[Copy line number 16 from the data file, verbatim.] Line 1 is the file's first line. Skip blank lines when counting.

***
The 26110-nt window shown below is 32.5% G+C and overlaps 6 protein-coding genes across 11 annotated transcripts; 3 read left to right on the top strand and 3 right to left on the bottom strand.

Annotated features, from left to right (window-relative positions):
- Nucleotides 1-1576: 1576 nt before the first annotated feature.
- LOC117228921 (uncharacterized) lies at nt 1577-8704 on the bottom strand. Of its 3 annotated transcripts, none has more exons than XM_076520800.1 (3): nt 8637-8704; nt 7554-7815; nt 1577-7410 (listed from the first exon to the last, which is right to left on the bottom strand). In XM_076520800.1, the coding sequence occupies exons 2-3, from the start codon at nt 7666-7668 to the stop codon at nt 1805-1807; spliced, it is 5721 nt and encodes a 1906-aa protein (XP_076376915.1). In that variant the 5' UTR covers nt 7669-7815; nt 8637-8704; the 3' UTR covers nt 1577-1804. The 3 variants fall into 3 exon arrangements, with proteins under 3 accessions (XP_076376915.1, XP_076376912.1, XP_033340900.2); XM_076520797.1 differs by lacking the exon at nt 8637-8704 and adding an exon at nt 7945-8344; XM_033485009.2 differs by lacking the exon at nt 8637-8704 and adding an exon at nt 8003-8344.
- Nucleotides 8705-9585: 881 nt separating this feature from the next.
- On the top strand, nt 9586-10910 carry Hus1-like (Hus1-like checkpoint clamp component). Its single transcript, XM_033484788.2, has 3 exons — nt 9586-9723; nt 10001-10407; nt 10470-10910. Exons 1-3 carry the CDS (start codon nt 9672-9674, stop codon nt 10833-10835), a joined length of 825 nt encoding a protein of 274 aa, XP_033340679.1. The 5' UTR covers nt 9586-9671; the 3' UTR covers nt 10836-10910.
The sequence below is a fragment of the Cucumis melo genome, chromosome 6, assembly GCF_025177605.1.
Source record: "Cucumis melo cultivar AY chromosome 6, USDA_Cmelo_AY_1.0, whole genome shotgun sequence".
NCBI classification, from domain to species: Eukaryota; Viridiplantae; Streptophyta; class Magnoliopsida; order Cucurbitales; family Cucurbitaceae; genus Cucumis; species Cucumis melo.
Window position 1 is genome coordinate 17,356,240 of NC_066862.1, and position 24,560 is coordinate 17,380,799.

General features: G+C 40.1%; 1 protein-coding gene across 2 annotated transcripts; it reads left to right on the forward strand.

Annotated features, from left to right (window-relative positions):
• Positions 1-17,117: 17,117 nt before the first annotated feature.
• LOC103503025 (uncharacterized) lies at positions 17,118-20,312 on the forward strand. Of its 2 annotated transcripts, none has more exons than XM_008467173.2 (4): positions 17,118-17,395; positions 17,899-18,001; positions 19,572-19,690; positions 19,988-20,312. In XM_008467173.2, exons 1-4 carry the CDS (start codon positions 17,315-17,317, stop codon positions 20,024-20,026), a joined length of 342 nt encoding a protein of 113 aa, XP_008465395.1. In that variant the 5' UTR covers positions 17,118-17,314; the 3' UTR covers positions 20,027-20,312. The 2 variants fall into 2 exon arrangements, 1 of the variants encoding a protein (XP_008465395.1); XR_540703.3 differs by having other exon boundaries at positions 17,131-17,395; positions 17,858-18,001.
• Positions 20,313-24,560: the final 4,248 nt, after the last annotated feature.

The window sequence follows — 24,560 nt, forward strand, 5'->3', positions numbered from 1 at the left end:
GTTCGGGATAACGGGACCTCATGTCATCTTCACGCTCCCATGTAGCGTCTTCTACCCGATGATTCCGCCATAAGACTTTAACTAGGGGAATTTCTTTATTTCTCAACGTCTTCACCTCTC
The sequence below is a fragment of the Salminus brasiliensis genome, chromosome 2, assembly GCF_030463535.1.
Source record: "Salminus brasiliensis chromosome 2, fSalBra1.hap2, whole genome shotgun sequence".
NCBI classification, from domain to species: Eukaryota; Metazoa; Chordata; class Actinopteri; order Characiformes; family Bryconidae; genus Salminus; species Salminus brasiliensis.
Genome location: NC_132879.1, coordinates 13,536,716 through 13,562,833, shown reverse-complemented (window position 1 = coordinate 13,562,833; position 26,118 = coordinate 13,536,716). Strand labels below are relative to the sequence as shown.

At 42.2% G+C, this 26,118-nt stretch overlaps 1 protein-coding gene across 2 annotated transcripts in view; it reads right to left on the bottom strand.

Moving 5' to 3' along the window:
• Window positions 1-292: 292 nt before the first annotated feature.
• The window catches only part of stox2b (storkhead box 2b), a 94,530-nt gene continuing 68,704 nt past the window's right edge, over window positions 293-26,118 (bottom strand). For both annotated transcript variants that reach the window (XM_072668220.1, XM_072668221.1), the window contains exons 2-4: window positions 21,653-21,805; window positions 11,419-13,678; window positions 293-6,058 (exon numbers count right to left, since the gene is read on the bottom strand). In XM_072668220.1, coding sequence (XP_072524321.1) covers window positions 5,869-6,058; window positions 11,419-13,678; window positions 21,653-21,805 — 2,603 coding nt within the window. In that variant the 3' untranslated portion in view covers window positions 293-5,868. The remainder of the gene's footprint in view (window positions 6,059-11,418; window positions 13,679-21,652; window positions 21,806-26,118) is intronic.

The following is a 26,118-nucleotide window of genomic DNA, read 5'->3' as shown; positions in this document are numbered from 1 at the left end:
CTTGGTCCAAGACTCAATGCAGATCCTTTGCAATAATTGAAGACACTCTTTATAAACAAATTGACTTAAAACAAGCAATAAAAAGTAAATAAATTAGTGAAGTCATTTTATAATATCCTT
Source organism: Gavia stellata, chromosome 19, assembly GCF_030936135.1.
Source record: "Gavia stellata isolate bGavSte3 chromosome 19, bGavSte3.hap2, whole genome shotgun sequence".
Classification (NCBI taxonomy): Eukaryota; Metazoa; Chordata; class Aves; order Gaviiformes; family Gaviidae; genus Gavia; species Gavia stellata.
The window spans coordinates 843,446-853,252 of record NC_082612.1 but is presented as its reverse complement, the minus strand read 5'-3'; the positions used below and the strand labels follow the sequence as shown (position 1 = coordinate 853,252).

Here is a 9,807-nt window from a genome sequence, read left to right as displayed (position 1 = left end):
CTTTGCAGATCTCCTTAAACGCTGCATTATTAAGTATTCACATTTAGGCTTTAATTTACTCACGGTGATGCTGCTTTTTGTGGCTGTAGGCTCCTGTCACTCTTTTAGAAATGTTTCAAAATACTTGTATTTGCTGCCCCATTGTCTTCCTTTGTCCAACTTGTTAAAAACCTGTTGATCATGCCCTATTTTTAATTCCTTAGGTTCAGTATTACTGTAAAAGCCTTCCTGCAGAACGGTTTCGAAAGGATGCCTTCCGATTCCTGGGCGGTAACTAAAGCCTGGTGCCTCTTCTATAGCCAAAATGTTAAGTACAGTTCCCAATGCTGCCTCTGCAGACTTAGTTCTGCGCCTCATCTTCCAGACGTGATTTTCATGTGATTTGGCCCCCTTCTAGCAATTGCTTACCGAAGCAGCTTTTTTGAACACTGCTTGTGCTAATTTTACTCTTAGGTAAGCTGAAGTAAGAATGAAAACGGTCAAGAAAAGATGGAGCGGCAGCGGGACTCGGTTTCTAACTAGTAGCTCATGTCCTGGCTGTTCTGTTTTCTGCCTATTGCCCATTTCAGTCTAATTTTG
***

The window sequence follows — 24,560 nt, forward strand, 5'->3', positions numbered from 1 at the left end: